The sobering look at the use of deadly force by police is the result of an unprecedented effort by The Post to track fatal shootings in the aftermath of the national debate sparked by the 2014 shooting of Michael Brown, an unarmed black 18-year-old, outside St. Louis. The ongoing project, using local news coverage, public records and social-media reports, has logged details of 2,945 shooting deaths. The Post's compilation has pointed up the inadequacies of the FBI's record-keeping, which relies on voluntary submissions from police and shows far fewer shootings. More importantly, the project has revealed patterns in the shootings that could lead to more effective action. The decline in the number of unarmed people shot suggests, for example, that heightened awareness and scrutiny may result in police showing more restraint before using deadly force in some circumstances.
Particularly striking is how often mental-health issues play a role in police shootings. In 2017, 236 people — nearly 1 in 4 of those killed — were reported to have been experiencing some form of mental distress at the time of their encounter with police. That rate, the Treatment Advocacy Center calculated in a 2015 report, means the risk of being killed during a police incident is 16 times greater for individuals with untreated serious mental illness than for other civilians. As the public mental-health system has been depleted, with insufficient facilities and other barriers to treatment, police have been unfairly burdened with having to deal with people in mental crisis. The results are too often tragic, as The Post's John Woodrow Cox detailed in the heartbreaking case of a 15-year-old Prince William County boy suffering from depression who was shot and killed last year in a confrontation with police he initiated, apparently as a way of committing suicide.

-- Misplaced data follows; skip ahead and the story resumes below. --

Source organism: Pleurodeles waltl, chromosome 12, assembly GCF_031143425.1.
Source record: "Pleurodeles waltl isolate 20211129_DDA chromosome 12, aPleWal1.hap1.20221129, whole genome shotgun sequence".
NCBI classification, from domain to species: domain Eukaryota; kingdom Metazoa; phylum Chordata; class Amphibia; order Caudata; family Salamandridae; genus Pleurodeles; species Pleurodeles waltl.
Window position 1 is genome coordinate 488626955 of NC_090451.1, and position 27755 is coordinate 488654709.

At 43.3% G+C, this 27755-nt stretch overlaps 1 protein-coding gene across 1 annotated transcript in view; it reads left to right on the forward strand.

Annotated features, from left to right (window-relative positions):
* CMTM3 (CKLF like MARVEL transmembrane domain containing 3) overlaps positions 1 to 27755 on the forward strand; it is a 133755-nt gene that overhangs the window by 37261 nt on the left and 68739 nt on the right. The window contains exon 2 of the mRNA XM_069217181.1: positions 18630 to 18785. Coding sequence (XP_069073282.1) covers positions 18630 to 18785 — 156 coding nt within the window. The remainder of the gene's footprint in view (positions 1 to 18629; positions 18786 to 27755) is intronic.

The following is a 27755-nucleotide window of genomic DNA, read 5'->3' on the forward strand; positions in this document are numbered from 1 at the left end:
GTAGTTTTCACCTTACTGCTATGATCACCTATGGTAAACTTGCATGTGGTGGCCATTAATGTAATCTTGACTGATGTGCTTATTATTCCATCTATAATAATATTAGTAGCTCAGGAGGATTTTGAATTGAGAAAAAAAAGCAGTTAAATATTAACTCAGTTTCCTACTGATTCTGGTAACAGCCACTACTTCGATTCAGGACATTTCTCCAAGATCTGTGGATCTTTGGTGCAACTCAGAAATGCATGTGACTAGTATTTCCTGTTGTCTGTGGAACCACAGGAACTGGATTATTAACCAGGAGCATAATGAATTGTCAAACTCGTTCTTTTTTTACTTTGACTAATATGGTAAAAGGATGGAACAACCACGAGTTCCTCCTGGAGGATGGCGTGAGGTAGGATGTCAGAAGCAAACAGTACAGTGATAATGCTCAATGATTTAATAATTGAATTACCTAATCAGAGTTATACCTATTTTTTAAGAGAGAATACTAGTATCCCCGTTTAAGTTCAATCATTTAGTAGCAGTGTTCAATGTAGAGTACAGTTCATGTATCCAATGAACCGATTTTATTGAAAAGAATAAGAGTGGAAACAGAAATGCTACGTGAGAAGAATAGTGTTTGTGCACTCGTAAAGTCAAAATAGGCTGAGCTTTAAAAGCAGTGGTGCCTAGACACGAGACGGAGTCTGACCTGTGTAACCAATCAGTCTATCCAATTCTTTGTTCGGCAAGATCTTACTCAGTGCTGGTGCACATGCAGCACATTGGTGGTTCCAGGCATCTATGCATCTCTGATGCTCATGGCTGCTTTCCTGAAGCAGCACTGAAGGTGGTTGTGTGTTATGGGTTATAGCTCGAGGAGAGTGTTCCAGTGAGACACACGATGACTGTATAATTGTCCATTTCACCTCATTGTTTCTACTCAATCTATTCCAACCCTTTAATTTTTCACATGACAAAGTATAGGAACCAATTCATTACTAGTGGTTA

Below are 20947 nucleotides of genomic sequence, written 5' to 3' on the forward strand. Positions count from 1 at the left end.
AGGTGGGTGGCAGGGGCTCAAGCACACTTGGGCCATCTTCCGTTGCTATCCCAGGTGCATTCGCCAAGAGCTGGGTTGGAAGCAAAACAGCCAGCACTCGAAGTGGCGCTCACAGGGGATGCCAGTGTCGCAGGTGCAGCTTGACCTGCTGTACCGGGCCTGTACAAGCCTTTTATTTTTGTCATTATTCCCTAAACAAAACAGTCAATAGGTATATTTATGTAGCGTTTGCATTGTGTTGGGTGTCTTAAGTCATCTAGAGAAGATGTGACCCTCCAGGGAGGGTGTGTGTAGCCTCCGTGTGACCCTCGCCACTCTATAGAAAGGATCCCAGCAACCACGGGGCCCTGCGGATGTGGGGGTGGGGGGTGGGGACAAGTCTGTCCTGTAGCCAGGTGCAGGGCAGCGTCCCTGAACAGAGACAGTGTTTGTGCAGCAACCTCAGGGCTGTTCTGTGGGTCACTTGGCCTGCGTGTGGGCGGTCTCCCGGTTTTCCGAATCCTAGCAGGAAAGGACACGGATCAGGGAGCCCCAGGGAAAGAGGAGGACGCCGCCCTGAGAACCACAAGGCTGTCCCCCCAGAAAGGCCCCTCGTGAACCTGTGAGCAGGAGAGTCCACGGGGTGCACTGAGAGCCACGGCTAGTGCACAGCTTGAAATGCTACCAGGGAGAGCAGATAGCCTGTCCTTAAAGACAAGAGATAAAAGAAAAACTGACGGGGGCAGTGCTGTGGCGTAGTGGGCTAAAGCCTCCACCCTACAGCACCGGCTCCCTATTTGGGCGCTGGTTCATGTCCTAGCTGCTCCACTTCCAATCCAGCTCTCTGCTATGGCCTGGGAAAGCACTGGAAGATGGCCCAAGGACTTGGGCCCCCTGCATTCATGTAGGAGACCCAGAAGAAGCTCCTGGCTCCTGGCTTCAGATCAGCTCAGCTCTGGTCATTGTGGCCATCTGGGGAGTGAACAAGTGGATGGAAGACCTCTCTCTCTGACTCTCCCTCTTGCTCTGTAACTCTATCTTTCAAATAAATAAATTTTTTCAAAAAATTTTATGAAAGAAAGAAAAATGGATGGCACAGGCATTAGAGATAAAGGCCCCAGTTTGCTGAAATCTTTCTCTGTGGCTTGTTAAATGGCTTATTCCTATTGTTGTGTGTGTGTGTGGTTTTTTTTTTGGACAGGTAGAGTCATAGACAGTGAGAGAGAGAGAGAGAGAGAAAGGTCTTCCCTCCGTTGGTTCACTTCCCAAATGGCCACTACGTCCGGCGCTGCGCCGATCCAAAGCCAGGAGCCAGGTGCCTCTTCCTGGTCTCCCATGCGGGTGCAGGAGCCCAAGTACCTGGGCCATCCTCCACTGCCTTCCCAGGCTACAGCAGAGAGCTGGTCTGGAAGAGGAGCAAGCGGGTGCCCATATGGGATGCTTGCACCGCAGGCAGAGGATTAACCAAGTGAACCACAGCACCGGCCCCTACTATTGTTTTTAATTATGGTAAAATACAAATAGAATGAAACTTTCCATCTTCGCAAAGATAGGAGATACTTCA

Expanding mental-health services could reduce the number of police shootings. So might better training of police and the use of intervention teams schooled in how to respond to people in mental distress so that situations don't escalate into someone being killed.
Police have dangerous jobs, and sometimes they must use deadly force to protect themselves or the public. But figuring out ways to avoid such shootings is in the interests of both the police and the public they serve.